The chances are that if you have owned a cool graphic t-shirt at any time in your life it was most probably screen printed.
Screen printing produces bold, vibrant colours and, if printed and cured correctly, the print itself should outlive the life of the garment.
As a result, this method of printing is perfect for printing onto t-shirts, hoodies, hi viz vests, tote bags and many other items.
Minimum Order Quantity: 20 items.
What Is Screen Printing?
As the name suggests, screen printing is a printing method whereby ink is pushed through a stencil within a mesh screen.
A separate screen and stencil is required for each colour within any given design. So, for example, if your logo happens to made up of three different colours, three separate screens are required. Each colour is then printed individually.
We then use a conveyor dryer to cure the ink at 160 Degrees Celsius. This is to ensure that the print does not come out when washed.
Creating a screen and stencil isn’t easy; consequently, it involves a considerable amount of work and preparation. This is why we have a minimum order quantity for screen printing of 20 items. It’s also why designs with multiple colours are more expensive to print than single colour designs.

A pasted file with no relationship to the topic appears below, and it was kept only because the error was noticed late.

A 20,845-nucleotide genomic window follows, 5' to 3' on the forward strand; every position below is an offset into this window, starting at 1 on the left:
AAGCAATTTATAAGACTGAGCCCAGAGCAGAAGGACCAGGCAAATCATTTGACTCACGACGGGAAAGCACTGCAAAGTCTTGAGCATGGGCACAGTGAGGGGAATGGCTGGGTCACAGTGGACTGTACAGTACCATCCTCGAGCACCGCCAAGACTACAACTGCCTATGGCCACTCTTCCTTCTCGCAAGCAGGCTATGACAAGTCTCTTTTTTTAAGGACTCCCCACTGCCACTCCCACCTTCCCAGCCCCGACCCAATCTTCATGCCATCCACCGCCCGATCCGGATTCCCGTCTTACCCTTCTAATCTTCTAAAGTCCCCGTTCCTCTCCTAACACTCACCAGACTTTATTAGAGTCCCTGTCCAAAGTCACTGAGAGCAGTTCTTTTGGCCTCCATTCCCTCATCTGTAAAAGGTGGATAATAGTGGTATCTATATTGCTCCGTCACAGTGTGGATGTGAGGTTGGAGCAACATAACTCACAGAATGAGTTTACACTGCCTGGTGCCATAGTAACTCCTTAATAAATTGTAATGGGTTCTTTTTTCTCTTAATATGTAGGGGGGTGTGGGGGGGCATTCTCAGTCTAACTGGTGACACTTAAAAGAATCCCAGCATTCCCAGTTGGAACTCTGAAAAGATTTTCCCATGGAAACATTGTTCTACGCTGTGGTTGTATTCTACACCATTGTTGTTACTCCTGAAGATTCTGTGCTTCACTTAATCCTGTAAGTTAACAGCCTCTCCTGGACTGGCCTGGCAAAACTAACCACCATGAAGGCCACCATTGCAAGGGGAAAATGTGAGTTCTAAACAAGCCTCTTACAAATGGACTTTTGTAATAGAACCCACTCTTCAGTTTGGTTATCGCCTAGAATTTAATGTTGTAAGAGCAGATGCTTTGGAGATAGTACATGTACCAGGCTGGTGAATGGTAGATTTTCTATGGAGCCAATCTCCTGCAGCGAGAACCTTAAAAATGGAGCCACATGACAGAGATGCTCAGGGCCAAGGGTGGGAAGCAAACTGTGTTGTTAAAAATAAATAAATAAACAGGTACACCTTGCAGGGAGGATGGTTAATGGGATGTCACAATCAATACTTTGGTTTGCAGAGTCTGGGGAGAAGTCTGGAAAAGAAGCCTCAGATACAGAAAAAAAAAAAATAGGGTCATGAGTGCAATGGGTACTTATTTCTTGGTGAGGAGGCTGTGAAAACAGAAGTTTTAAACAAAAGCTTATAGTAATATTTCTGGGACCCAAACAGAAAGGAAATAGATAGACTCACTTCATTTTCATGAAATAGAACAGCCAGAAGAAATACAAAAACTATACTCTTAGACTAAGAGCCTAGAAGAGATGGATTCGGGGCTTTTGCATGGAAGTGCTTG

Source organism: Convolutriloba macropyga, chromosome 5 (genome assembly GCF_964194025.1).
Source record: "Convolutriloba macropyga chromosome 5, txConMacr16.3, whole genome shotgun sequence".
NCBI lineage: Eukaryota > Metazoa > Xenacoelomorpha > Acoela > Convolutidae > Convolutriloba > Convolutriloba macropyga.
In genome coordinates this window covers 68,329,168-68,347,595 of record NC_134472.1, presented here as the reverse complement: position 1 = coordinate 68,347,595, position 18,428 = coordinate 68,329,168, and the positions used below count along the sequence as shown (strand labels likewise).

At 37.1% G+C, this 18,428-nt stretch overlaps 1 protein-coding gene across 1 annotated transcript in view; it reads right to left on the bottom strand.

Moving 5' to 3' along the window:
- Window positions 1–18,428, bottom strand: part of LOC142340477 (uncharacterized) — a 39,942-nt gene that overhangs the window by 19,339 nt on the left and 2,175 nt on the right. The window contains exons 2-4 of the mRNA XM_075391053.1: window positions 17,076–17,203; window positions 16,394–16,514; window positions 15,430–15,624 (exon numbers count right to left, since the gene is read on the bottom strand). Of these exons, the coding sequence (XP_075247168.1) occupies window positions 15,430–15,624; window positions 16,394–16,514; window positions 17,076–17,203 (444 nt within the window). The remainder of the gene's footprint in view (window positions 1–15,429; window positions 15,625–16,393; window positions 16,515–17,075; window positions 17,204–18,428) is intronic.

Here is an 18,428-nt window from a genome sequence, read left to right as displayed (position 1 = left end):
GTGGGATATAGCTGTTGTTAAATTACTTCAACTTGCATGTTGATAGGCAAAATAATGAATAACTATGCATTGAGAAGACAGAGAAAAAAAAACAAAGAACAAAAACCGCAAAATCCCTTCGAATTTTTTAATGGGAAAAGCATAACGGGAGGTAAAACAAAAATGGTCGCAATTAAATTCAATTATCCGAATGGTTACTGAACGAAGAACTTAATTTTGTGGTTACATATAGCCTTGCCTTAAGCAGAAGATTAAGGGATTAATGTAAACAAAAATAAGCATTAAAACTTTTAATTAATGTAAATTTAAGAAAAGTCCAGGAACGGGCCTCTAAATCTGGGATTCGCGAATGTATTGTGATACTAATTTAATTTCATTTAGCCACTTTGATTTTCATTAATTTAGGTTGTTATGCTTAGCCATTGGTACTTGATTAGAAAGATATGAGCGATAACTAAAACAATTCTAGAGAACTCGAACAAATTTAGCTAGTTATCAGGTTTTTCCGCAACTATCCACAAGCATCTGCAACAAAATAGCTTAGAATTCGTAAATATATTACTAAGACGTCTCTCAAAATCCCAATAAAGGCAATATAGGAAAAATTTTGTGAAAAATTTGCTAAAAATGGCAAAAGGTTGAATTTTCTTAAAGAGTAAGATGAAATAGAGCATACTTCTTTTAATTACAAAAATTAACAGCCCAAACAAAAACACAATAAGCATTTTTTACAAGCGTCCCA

Advantages of Screen Printing
Screen printing is still one of the most popular methods of printing. Here are a few reasons why.
- It produces the most vibrant colour prints.
- It can capture very fine details within any given design.
- There is pretty much an endless choice when it comes to choosing ink colours and ink types (neons, metallics, glitters, puff and suede additives to name a few).
- We can pantone match most colours.
- It is the most effective way to print large orders.
- It produces a very durable print, which in most cases should outlast the lifespan of the garment.
Things to Consider
You will need to consider the following issues when deciding if screen printing is right for you.
- It’s not suitable for smaller orders (20 items or less) due to setup costs involved.
- Designs with multiple colours are more expensive to print than single colour designs.
When printing light colours onto darker fabrics a white underbase is often required to make sure the colours appear vibrant. This adds to the cost of printing.